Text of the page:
We all are very much familiar with compound interest. We use savings account with fixed interest. What happens here is that an interest earned (from earlier time period) is added into the principle. Thus the next time period’s interest is somewhat higher. Traditionally, that’s what we have been used to. With a fixed rate of interest our earnings increase year after year.
Let us take an example.
- We deposit Rs 100 in a savings account with rate of interest of 5%, which gets compounded annually.
- In the first year, we will earn Rs. 5, in year 2 we get Rs 5.25, in year 3 we get Rs. 5.51, in year 4 we get Rs. 5.79, in year 5 we get Rs 6.08, and it continues.
- So the interest that we get keeps on increasing year after year.
Now if this is compounding interest, then what is compounding dividends? Before we try to answer this, let me explain what is the good quality dividend stock.
Among many others, the characteristic of good dividend stock is that its dividend increases every year. The rationale here is if earnings increase, the dividend will increase. Even if the percentage remains same, the companies tend to increase dividends with increase in EPS. This is what I call a good dividend stock.
Let’s us continue with above example.
- Let us consider that we purchased a stock of a good company that pays dividends (instead of putting our money into savings account).
- For ease of comparison, let us assume that this stock is paying dividends of 5%. Therefore, in the first year we will earn Rs. 5. This is same as our savings account. Now, a good dividend stock increases its dividends (while savings account interest rate is fixed).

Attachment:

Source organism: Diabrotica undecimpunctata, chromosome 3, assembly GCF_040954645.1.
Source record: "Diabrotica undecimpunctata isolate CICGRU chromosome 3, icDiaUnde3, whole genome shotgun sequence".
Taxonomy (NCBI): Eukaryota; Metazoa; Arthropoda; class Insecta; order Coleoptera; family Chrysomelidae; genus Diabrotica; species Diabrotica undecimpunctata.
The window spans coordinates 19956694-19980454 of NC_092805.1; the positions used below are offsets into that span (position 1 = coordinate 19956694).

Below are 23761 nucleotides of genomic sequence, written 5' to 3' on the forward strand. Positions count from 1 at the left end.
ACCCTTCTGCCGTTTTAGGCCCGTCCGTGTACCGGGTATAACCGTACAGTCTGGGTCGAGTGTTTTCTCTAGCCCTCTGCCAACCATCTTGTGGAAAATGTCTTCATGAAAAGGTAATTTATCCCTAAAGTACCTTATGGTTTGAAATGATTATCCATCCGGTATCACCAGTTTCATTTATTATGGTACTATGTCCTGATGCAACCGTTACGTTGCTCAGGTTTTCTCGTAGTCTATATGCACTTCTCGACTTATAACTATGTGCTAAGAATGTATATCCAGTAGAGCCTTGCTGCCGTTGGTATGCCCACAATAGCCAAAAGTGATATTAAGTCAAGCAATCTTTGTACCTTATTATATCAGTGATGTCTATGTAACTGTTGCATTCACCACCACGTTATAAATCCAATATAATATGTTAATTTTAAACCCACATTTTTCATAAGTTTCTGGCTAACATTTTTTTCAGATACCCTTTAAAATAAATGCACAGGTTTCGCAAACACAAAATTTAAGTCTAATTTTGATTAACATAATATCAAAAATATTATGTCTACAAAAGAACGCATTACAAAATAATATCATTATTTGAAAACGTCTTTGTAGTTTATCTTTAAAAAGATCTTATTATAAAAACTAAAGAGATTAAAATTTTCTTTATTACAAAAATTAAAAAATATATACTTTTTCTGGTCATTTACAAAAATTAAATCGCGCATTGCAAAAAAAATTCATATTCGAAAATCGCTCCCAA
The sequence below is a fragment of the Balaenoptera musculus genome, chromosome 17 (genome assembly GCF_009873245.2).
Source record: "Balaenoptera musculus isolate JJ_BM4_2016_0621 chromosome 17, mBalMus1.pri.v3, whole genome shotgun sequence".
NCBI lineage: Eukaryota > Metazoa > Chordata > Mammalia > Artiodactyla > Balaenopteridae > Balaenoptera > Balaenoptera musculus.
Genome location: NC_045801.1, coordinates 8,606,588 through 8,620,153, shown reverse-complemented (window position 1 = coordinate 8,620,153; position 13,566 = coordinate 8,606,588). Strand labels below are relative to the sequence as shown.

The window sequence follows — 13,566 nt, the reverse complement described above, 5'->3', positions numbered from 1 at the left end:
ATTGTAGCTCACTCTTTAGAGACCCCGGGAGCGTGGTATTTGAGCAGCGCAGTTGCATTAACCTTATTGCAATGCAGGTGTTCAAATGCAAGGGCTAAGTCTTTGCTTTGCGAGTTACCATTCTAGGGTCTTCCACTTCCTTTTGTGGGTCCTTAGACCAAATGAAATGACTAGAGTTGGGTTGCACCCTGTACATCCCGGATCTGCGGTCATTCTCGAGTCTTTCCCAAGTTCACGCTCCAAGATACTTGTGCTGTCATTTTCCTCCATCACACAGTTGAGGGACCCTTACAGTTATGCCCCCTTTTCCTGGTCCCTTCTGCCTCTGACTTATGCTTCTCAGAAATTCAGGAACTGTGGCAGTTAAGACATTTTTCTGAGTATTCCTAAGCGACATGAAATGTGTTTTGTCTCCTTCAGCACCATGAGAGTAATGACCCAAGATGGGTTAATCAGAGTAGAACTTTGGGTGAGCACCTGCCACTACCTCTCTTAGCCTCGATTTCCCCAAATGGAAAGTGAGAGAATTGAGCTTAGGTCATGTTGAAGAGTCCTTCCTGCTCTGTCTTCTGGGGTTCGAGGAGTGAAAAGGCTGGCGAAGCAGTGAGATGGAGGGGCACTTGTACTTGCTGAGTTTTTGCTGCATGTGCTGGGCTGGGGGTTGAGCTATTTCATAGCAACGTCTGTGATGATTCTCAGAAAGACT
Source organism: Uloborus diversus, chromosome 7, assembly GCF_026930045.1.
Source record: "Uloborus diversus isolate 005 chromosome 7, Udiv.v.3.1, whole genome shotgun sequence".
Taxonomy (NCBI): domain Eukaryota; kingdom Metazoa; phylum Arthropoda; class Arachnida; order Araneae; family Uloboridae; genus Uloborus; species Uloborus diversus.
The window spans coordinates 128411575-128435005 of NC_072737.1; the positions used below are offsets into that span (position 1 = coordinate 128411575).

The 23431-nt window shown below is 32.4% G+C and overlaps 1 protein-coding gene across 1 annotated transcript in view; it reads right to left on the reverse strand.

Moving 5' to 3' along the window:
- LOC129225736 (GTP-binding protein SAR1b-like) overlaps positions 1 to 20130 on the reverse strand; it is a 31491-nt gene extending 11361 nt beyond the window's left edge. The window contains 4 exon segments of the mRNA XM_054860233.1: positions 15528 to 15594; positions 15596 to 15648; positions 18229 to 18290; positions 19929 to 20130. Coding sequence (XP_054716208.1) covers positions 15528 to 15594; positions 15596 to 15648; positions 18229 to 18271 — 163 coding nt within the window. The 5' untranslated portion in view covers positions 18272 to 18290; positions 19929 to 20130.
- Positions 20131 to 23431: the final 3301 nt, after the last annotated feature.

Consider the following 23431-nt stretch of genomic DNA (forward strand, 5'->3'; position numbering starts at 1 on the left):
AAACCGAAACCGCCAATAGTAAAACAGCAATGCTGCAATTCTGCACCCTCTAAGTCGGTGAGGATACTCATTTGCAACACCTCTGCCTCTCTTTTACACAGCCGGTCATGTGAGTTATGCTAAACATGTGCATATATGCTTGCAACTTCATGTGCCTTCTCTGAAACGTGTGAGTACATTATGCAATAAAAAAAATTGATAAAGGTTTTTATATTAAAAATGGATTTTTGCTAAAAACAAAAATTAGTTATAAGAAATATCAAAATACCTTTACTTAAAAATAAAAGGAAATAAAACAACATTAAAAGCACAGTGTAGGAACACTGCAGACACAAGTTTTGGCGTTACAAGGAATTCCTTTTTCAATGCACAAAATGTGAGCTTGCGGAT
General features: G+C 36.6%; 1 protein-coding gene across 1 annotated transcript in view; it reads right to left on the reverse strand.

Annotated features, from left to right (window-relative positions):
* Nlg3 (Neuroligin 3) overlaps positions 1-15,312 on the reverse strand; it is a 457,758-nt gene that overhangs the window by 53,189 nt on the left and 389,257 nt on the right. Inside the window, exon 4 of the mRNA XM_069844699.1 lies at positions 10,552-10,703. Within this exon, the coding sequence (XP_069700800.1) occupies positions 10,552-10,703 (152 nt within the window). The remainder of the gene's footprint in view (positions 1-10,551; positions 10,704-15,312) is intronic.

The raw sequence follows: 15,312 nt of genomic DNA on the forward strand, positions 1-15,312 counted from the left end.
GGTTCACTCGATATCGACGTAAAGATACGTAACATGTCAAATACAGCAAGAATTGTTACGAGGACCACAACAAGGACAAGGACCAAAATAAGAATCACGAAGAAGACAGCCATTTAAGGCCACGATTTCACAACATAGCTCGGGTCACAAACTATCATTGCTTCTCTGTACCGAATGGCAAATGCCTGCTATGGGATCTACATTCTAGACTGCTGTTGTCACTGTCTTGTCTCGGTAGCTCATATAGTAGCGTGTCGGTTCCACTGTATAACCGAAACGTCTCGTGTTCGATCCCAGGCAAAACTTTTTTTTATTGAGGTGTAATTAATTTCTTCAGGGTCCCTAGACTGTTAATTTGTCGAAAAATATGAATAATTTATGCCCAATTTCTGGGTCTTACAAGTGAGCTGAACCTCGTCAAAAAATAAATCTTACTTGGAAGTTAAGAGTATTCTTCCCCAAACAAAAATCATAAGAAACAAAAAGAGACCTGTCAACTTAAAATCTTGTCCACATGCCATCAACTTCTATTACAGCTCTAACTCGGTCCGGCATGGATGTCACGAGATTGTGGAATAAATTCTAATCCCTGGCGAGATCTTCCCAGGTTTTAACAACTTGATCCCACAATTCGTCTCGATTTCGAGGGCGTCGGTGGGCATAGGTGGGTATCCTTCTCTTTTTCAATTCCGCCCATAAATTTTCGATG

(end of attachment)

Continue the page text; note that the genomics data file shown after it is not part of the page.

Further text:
- In our example, for ease of calculation, let’s us assume our stocks increases dividend by 10% every year.
- Therefore, in year 2 we will get Rs. 5.78, in year 3 we will get Rs. 6.71, in year 4 we will get Rs. 7.81, in year 5 we will get Rs. 9.17 and so on.
When we compare above two scenarios over the 5-year period, we earn Rs. 27.63 from our savings account. On the other hand, we earn Rs 37.47 from the dividend stock. That is a +35% difference. This is called compounding dividends.
Historically, it has observed that for any good dividend stock the dividend yield (w.r.t stock price in give year) tends to stay within a very narrow range. So if dividends are increasing every year, the only way to keep the yield in narrow range is that stock price also has to go up. In our example above, for 5% yield to be consistent year after year, at the end of year 5, the stock price could be Rs 183.44 (9.17/183.44 = 5%). In case of savings interest, our principle remains fixed.
It can be argued that this is hypothetical example and 5% dividend yield is never available. Is it so? Then you may be interested in my earlier post on yield-on-cost which uses a real example for not one company but three different companies.
So isn’t compounding dividends like “sone pe suhaaga”?
compounding dividends, savings interest, yield on cost